To date all of our fighters have been designed with a capability to go supersonic for short sprints only. This is true even of the F-22 that advertises "super-cruise" but has such a pitifully short range that it's not worth the extra 0.3 Mach and it has to be put into afterburner to even punch through Mach 1.

I'm talking about making fighters that are fast. Fighters that are capable of sustaining Mach 2 to 3 for 1500 miles or more, not just in short sprints. It does no good for a stealthy aircraft to be in a dogfight. If it is in a dogfight, then it is not stealthy as everyone on the opponents side knows where your airplane is ever since the invention of radio.

pat b


Certainly I remember the health issues of the B-2 work force where "Security" meant the workers couldn't even get the MSDS sheets on the materials they were using. Now perhaps more ventilation and better air systems might help the crews both Air and Ground, but,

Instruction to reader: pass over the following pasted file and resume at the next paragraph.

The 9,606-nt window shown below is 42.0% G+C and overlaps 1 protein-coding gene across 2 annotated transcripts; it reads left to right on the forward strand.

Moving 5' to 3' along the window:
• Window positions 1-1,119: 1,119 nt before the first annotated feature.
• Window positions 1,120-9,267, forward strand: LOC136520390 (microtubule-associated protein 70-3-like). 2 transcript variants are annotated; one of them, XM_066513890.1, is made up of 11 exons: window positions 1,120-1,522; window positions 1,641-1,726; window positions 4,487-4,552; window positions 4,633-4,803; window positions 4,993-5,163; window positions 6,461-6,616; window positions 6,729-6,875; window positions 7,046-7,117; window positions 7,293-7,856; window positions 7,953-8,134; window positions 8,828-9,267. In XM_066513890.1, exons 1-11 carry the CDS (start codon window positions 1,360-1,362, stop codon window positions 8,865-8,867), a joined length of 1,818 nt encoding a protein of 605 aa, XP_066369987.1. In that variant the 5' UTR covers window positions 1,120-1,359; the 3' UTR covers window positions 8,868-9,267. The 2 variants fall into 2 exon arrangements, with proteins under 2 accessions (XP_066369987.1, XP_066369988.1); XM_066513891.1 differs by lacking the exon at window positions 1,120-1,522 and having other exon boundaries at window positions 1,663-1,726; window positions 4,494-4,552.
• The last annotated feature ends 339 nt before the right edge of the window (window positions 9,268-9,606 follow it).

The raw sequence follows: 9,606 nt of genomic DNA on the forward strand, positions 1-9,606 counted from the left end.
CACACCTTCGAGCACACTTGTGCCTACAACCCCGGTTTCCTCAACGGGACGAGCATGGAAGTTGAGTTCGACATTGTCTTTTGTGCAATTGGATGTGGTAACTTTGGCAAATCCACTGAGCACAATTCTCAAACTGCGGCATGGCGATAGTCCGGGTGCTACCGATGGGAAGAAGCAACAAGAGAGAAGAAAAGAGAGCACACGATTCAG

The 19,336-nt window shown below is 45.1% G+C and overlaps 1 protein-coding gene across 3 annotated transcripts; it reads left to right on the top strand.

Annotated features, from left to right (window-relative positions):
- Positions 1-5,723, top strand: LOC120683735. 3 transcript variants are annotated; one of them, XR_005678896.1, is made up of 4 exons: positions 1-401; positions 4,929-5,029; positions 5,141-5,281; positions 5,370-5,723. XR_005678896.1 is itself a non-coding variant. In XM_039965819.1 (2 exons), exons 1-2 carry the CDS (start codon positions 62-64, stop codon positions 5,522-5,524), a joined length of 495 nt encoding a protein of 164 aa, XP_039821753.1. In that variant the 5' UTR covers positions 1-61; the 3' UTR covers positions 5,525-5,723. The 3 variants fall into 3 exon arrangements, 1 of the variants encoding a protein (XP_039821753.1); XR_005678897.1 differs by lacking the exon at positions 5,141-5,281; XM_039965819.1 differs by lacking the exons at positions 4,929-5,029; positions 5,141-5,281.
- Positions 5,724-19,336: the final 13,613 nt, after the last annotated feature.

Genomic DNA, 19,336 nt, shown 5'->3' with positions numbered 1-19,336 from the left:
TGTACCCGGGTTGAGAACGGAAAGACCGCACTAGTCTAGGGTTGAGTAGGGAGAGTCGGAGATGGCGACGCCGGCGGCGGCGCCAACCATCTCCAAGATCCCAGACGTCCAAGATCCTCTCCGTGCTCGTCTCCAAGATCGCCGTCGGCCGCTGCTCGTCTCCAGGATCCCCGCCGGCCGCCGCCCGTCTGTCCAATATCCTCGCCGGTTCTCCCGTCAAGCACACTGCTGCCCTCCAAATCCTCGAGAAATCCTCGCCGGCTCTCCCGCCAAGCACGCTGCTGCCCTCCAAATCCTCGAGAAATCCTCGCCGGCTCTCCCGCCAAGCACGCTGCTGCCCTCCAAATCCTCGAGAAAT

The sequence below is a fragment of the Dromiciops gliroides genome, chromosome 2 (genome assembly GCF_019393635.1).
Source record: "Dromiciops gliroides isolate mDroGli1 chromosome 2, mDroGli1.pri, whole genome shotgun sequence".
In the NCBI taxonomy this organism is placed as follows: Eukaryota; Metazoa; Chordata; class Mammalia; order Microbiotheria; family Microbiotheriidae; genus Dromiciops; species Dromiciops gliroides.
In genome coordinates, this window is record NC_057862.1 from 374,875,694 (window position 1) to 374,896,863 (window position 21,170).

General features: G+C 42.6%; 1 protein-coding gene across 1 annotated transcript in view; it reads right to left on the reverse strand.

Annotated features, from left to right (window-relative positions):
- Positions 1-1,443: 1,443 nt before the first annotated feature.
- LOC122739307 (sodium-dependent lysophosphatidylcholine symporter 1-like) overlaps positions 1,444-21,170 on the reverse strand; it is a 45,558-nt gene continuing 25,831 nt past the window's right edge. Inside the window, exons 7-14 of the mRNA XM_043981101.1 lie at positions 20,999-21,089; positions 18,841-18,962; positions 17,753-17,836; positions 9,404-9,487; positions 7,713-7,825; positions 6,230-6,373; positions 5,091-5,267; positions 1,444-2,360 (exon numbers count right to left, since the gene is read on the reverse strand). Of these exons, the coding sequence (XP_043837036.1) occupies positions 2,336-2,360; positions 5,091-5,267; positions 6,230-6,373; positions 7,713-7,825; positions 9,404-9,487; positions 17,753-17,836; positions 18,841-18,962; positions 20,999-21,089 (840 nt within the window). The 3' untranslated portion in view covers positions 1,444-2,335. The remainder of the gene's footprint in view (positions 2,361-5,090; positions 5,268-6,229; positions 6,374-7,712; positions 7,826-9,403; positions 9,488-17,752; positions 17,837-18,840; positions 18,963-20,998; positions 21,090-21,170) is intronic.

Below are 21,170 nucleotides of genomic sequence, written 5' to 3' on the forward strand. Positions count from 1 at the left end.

i'm not sure about your overall suggestion.

Fighter design changed when high speed missiles became ubiquitous. The theory being no aircraft could outrun a missile they began aiming to increase high speed manuevering, add EW suites and countermeasures and flying low to the ground as well as decreasing radar profiles.

the issue is can these become overcome in a large aircraft? Certainly fighters have become much larger then their WW2 and 50's counterparts. the F-88 and 102 are much smaller then the F-14 and F-22. The F-14 was jokingly called the Tennis Court and the F-22 with it's 44 foot wingspan is no petite aircraft.

Are you proposing that we try and build more like the A-4 with some stealth features like a composite Leading edge and a small little engine and minimal avionics or are you proposing something else?